NASA and SpaceX will test space refuelling during the third Starship rocket system test

By: Maksim Panasovskyi | 07.12.2023, 02:29
NASA and SpaceX will test space refuelling during the third Starship rocket system test

SpaceX has made two attempts to launch the Starship spacecraft into orbit. In the third test, the aerospace company and NASA plan to test refuelling technology in orbit.

Here's What We Know

NASA wants to test the viability of the concept of orbital refuelling of a spacecraft. At the same time, the agency has not yet made a final decision regarding the test during the next Starship launch.

Three years ago, a quarter of a billion dollars was allocated from the U.S. budget to test the technology of working with cryogenic fuel in Earth orbit. SpaceX will be able to get $53 million if it manages to transfer fuel from one Starship tank to another.

The technology will be used in a test of docking two spaceships in Earth orbit. If successful, SpaceX will send a crewless ship to the moon. If this mission also brings the desired result, Starship will be allowed to the mission Artemis III, in which American astronauts will land on the moon for the first time since 1972.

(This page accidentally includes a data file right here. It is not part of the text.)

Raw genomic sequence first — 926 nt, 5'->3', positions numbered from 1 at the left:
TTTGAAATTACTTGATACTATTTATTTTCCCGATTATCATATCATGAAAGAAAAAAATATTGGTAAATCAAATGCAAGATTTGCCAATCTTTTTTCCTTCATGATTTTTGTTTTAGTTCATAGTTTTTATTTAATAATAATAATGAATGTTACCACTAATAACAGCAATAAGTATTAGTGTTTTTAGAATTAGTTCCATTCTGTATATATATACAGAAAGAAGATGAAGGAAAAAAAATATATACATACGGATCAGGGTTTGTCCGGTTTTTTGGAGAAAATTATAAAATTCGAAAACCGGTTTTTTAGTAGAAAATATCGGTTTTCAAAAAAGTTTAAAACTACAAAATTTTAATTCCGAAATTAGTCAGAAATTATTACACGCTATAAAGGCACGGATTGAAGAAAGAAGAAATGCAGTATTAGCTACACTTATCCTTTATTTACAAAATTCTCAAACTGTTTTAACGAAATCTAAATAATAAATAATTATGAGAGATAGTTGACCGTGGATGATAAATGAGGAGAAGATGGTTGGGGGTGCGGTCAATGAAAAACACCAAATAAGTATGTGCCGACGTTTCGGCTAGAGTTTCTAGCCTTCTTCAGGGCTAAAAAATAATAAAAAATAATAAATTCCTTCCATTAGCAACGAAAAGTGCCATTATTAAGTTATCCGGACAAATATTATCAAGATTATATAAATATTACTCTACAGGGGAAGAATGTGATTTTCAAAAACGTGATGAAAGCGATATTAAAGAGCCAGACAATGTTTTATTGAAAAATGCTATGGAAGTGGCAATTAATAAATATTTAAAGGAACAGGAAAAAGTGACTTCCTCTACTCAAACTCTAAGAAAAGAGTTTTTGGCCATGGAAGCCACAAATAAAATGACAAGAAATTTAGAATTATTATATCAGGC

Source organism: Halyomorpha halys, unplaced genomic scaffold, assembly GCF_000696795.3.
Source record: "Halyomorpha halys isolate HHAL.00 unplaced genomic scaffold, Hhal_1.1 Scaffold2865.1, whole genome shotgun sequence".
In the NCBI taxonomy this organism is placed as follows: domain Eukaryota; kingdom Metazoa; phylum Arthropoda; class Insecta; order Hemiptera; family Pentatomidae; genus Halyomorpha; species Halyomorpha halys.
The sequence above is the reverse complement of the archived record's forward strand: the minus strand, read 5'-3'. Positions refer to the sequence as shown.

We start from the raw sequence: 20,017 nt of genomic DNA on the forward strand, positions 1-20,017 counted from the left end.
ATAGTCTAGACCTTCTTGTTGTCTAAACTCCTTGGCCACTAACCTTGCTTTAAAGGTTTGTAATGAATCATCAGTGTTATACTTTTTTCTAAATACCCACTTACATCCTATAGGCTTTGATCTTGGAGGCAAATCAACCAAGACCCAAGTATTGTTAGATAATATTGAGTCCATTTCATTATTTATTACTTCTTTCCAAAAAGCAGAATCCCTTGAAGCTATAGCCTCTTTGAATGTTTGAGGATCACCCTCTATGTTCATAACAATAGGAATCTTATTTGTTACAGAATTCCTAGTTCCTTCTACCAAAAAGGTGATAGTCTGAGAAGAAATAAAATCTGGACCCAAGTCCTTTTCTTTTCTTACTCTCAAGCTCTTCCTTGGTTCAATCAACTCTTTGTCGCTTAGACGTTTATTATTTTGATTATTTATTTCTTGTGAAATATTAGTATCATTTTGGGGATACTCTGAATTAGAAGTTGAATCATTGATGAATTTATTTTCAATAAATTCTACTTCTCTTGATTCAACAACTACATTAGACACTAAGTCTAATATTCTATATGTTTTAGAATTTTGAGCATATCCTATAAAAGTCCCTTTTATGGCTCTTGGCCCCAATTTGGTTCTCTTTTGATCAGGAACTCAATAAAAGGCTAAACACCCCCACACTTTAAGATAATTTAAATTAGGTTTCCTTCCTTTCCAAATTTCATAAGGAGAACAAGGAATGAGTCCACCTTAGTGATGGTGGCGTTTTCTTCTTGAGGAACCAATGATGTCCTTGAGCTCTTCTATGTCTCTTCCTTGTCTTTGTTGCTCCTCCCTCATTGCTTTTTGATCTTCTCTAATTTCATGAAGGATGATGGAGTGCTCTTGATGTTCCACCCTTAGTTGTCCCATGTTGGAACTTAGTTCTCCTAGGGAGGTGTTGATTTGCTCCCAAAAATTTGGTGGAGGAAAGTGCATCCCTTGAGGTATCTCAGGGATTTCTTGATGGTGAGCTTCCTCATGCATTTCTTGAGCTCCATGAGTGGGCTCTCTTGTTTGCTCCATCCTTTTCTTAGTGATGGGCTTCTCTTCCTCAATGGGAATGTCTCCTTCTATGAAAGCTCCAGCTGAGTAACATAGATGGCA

Artemis III is scheduled for 2025, but will likely be delayed due to delays. The development of Starship is also one of the problems. On two attempts, the ship has failed to make a full orbital flight.

In the spring of 2023, Starship and Super Heavy exploded, entering an uncontrolled spin at an altitude of about 40 kilometres. The second test was more successful. SpaceX evaluated the performance of the Raptor engines and separated the Super Heavy from Starship. However, the rocket booster exploded during descent and communication was lost with the ship.

Elon Musk has stated that the third test will take place 3-4 weeks after the second test, but this is not much believed. Regardless of the date, SpaceX must pump 10 tonnes of fuel inside Starship, which is 120th of the volume the ship needs. Another milestone will be the transfer of fuel between the two ships in orbit.

Source: Ars Technica